It's that time of the year again when I need to treat my better half by way of a trip to the movies. When I suggested that we see "Margin Call" she reminded me that the last treat was "Wall Street" and before that it was "Inside Job" and before that it was "The Boiler Room." Alas, I've been rumbled. In order to sweeten the deal I had to throw in a lunch at the Cafe Mediterranean; it's a tough life!
Anyway, "Margin Call" is a 2011 American independent drama film, written and directed by J.C. Chandor. The film has an ensemble cast that includes Kevin Spacey, Demi Moore, Paul Bettany, Jeremy Irons, Zachary Quinto, Stanley Tucci, Simon Baker, and Penn Badgley. The film takes place over a 36-hour period at a large investment bank (loosely modeled on Lehman Brothers) and focuses on the financial crisis of 2007–2008. The film follows the actions taken by a group of employees during the financial collapse according to Wikipedia.
The number one take away for us was the fact that they realized that they were holding an enormous sack of toxic waste and had to do something about it. They were aware that the disposal of these toxic assets would in fact bankrupt some of the purchasers, but they pushed ahead as it's a case of dog eat dog, kill or be killed.
This got us around to thinking about just how many more of these enterprises are out there sweating buckets as they are also managing portfolios that aren't worth a jot. If we stand back and take a look at the bigger picture we can see that a number of countries are in similar position. Take Greece as an example, who but a select few knew that it had huge debts that did not appear on its balance sheet. And just a two week ago Spain didn't require a bailout and here we are watching as $125 billion is pumped into Spain in order to save the day. When we ponder what lies behind some of these "creative" balance sheets it is enough to give us all nightmares. The truth will out, as the old adage goes and it will be damn right ugly when it makes an appearance.
Of the many smaller points and messages the movie contains one that hit home for us was the way that employers use an employee's entitlements as leverage to coerce them into doing what the enterprise requires. It is worth remembering that future bonus promises, stock options, pension provisions and health care plans are still just paper assets and the promise that stands behind them can be broken and that paper can become worthless at the behest of those employers. Its blackmail there is no other word for it.
So what can we do about it?
In order to protect ourselves from such slings and arrows of outrageous fortune our preference is to build our own personal stash of physical gold and silver, a stash that we can get our hands on quickly and which is also out of the reach of such employers.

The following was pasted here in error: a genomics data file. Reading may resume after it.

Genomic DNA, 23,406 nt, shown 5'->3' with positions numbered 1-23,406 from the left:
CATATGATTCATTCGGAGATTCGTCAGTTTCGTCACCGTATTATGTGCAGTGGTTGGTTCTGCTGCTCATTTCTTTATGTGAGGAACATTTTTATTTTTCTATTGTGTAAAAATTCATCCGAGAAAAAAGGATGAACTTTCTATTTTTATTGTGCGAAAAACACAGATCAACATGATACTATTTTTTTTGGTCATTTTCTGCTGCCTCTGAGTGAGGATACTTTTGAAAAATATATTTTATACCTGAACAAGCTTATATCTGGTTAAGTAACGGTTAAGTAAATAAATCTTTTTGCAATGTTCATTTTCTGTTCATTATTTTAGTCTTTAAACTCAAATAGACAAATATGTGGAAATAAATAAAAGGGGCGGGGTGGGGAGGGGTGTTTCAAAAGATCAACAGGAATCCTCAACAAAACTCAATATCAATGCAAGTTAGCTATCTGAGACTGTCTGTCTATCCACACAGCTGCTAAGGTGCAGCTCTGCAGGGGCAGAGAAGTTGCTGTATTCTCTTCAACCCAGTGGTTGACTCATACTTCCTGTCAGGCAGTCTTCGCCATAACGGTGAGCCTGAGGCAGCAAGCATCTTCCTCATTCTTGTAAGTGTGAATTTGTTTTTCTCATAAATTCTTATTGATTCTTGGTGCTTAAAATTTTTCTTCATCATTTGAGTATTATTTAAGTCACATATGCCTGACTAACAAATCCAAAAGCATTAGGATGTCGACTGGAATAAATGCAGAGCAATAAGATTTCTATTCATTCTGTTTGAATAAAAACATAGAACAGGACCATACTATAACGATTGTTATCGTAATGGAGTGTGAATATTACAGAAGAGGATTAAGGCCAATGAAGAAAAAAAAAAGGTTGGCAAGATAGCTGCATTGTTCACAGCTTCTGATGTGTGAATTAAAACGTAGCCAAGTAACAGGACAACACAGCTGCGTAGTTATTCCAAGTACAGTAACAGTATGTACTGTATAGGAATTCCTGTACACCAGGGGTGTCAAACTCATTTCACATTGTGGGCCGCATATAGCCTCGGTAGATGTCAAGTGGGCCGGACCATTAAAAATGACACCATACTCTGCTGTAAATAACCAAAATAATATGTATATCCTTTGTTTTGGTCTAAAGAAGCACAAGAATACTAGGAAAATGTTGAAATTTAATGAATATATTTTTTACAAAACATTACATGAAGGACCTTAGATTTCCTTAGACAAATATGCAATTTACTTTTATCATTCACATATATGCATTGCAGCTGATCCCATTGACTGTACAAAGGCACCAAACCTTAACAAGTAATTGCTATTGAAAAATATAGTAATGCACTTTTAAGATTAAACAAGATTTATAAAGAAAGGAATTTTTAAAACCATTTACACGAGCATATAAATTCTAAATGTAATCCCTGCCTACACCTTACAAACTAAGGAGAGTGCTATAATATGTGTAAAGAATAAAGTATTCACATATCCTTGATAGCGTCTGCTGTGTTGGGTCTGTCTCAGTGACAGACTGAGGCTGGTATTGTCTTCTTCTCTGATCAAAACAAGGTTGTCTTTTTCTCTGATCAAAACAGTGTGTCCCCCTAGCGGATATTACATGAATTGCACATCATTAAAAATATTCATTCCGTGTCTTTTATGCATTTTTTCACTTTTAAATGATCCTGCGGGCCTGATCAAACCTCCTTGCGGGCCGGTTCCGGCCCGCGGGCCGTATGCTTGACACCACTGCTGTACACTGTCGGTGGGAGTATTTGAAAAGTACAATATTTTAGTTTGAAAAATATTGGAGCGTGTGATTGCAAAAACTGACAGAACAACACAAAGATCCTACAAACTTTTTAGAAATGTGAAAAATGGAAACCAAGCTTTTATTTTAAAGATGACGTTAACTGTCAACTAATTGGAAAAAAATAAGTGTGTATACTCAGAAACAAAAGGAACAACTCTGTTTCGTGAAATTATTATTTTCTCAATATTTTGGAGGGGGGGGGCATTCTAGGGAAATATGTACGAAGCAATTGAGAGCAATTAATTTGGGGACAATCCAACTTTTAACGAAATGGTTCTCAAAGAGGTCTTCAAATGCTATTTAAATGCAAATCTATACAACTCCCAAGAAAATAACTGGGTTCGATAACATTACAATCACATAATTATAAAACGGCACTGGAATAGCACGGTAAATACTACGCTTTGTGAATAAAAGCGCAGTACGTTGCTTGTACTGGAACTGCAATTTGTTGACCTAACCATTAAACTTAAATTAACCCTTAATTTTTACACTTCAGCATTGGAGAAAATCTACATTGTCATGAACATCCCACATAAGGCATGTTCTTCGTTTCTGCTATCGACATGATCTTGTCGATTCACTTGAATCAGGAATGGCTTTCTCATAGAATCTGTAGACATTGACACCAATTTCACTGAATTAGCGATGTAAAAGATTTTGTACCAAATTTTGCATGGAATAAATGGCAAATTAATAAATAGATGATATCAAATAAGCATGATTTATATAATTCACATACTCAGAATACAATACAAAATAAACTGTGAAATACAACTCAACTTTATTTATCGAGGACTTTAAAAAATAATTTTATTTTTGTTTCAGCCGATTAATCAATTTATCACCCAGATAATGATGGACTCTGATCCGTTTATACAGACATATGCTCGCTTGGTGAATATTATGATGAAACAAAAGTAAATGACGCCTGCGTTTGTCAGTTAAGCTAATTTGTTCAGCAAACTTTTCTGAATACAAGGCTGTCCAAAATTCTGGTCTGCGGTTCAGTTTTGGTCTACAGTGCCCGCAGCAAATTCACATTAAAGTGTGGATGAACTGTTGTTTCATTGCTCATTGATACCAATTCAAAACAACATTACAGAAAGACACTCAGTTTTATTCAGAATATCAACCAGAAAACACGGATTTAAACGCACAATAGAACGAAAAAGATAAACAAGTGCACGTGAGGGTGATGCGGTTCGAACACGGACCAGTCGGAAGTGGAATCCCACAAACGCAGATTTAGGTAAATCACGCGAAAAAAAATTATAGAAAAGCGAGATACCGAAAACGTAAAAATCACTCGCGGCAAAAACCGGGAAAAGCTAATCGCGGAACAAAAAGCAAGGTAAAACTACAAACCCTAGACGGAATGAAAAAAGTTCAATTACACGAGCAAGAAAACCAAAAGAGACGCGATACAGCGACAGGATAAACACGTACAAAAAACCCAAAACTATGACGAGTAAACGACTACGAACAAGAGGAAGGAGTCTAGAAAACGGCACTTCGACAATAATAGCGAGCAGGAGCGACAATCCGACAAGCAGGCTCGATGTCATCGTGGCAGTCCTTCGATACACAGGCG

The precious metals mining sector is very popular with many of our readers and we also have a substantial stake in this sector of the market. However, it was acquired some time ago and we are not buyers at the moment largely because of this sectors inability to keep pace with the price of gold. That could all change and suddenly, but for now we have no intention of increasing our exposure to the stocks. For those who want leverage to gold prices there are a number of possibilities in the options arena that can be considered.
One such vehicle is SPDR Gold Trust (ETF) (NYSE.ARCA:GLD). The investment objective of the Trust is for the shares to reflect the performance of the price of gold. The shares are designed to provide investors with a way to invest in gold and the number of shares traded is around 6/7 million per day, so the liquidity is there for those investors who need to move quickly. The stock is not for us, but as a proxy for gold the open interest in the more popular options series runs into many thousands of contracts, thus enabling the nimble trader to move in and out of positions with relative ease. There are always exceptions to the rule of course, so traders need to stay on their toes when speculating in this manner.
For speculators who prefer the silver market, a trust similar to the above exists in the form of iShares Silver Trust (ETF) (NYSEARCA:SLV). Again the attractiveness of this vehicle is the liquidity which provides ease of access and exit.
Stocks can also provide the opportunity to trade via the options route, however, as they are much smaller then the liquidity is also a lot thinner, making it a tad more difficult to trade, but it can be done and with considerable success.
Think independence, protection and survival, its going to get worse before it gets better and we need to get through it with the least number of bumps and bruises as possible.
Take care and try to enjoy each day.
Disclaimer: www.gold-prices.net or www.skoptionstrading.com makes no guarantee or warranty on the accuracy or completeness of the data provided. Nothing contained herein is intended or shall be deemed to be investment advice, implied or otherwise. This letter represents our views and replicates trades that we are making but nothing more than that. Always consult your registered adviser to assist you with your investments. We accept no liability for any loss arising from the use of the data contained on this letter. Options contain a high level or risk that may result in the loss of part or all invested capital and therefore are suitable for experienced and professional investors and traders only. Past performance is not a guide nor guarantee of future success.